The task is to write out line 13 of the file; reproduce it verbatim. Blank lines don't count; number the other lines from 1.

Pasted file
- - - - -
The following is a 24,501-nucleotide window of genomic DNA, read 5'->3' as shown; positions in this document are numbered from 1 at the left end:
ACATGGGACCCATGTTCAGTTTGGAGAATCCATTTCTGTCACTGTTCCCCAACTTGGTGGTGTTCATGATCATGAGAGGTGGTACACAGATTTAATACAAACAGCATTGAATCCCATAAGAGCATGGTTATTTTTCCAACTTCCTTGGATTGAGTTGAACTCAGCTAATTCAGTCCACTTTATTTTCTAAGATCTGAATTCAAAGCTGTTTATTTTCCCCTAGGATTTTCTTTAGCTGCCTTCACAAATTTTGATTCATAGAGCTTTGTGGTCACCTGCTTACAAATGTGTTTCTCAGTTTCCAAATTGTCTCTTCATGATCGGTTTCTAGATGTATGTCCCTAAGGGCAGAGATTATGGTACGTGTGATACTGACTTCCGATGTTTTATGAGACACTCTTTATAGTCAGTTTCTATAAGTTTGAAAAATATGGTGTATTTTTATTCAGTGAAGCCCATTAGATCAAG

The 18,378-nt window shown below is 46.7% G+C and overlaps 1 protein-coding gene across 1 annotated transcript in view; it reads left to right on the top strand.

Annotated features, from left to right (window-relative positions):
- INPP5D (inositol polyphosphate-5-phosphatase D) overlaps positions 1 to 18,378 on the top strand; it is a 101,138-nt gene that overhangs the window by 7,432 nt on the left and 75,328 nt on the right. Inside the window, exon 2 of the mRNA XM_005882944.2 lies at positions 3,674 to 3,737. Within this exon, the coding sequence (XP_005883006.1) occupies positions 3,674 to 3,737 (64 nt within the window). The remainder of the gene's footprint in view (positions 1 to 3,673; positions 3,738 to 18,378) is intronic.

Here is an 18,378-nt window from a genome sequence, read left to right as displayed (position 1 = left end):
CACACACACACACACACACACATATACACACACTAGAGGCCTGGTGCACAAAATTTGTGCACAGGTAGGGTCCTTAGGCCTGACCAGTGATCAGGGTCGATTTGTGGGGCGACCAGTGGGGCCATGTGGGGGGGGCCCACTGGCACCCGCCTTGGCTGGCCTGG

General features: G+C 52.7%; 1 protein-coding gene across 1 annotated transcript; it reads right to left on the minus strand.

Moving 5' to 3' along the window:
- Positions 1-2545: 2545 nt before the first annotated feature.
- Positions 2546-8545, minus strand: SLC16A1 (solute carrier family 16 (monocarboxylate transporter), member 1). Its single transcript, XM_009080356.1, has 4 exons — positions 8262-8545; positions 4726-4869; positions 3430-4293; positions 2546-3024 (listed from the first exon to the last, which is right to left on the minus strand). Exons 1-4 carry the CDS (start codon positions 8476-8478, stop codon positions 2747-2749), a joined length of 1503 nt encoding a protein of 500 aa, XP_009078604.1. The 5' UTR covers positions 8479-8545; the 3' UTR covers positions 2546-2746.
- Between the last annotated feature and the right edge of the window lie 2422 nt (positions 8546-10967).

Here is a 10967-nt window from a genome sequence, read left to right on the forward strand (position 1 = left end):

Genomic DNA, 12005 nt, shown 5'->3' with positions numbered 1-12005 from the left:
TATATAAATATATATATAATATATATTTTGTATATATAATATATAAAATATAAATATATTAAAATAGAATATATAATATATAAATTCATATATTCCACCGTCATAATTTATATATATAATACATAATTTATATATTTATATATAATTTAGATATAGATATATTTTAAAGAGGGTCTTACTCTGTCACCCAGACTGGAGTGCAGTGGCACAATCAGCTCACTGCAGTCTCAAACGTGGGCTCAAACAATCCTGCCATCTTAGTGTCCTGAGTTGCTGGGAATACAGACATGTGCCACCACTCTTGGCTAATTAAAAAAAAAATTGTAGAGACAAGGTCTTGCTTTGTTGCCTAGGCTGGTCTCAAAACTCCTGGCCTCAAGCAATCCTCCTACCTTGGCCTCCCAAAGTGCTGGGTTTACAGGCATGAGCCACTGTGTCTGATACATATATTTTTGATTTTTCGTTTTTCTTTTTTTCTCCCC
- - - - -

Here is a 10967-nt window from a genome sequence, read left to right on the forward strand (position 1 = left end):